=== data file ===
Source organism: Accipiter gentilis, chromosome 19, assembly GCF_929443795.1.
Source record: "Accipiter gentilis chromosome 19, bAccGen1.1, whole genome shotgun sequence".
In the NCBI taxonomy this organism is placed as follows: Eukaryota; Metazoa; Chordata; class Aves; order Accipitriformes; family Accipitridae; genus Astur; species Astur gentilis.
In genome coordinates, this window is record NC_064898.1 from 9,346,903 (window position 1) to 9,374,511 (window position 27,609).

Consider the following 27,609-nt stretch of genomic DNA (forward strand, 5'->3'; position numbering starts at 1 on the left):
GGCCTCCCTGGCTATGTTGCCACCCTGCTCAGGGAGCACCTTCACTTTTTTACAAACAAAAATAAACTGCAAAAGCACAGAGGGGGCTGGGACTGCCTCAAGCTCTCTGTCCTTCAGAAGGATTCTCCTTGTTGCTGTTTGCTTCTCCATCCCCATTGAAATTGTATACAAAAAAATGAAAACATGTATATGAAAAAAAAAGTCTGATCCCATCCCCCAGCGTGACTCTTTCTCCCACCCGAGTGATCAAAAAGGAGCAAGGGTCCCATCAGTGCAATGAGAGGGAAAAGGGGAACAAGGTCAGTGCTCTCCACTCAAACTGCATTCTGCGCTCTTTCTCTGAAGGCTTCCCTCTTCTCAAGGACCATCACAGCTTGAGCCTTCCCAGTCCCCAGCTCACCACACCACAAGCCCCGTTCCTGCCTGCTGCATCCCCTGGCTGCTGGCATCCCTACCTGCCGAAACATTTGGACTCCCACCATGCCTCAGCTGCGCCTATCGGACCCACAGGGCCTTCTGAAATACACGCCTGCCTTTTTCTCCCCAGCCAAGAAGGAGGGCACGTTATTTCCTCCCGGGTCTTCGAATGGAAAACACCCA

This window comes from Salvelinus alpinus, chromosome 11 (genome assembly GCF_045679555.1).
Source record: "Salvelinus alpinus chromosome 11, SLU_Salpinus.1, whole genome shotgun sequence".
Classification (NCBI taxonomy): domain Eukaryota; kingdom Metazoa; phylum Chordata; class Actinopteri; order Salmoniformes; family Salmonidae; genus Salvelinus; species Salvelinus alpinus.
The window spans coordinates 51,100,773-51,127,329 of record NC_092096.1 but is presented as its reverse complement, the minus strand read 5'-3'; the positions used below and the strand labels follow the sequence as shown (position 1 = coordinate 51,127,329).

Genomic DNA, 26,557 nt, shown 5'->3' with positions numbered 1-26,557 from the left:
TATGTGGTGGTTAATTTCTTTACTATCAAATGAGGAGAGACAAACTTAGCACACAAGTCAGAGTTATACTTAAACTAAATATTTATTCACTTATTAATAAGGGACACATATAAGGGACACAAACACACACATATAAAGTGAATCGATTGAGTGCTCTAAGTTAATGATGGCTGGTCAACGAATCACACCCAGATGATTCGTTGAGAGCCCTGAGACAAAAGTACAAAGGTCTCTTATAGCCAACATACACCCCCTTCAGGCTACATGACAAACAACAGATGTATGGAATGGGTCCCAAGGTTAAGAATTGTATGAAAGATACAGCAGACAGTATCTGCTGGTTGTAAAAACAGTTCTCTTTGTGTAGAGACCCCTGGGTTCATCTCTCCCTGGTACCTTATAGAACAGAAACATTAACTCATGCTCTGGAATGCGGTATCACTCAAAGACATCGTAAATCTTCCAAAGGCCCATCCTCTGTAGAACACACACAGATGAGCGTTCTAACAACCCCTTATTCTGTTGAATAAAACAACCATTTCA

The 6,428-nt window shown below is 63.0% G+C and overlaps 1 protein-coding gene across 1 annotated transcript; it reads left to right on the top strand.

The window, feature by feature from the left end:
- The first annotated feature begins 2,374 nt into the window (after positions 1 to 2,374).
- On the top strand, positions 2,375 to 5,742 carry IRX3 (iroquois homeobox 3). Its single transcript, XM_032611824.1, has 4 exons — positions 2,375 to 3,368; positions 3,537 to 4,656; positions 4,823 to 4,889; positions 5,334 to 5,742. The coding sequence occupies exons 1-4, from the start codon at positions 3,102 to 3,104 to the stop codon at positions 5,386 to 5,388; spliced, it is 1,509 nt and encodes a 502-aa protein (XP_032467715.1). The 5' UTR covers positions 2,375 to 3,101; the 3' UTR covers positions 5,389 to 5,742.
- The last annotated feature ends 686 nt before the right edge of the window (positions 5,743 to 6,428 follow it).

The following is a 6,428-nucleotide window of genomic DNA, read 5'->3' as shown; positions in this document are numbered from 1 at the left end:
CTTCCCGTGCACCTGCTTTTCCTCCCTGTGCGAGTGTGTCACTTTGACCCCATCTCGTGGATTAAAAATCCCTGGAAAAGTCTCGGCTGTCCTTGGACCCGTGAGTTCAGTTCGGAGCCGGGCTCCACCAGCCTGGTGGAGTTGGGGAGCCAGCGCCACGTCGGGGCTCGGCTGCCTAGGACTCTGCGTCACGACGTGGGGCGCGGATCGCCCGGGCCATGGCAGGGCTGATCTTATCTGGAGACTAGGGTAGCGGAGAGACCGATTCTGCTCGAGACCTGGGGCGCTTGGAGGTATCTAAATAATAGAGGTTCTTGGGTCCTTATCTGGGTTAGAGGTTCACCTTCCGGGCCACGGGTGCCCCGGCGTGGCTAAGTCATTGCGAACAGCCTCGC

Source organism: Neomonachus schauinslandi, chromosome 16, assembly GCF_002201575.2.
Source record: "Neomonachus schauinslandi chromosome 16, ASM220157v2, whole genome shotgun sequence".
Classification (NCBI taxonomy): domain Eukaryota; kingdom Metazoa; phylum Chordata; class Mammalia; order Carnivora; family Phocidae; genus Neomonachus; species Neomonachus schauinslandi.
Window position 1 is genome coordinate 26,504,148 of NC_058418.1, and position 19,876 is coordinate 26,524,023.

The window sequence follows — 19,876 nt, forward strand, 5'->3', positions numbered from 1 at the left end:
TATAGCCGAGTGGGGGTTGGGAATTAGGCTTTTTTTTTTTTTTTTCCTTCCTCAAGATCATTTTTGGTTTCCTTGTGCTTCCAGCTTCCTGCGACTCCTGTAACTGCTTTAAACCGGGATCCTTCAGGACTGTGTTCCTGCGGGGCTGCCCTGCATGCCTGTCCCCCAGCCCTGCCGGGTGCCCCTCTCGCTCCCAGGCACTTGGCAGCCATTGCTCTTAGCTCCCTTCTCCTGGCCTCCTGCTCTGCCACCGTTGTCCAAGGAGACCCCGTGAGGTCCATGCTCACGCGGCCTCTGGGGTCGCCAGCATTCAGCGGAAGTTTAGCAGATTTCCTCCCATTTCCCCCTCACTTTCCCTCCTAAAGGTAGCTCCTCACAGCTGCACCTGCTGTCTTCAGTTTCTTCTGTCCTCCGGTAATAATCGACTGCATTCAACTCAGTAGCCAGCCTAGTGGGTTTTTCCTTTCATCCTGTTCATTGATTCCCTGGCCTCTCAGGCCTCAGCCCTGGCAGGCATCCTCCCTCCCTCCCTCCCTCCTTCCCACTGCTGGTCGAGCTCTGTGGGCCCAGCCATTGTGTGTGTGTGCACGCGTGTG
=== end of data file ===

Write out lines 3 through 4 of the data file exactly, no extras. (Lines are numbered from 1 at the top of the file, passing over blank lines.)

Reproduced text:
In the NCBI taxonomy this organism is placed as follows: Eukaryota; Metazoa; Chordata; class Aves; order Accipitriformes; family Accipitridae; genus Astur; species Astur gentilis.
In genome coordinates, this window is record NC_064898.1 from 9,346,903 (window position 1) to 9,374,511 (window position 27,609).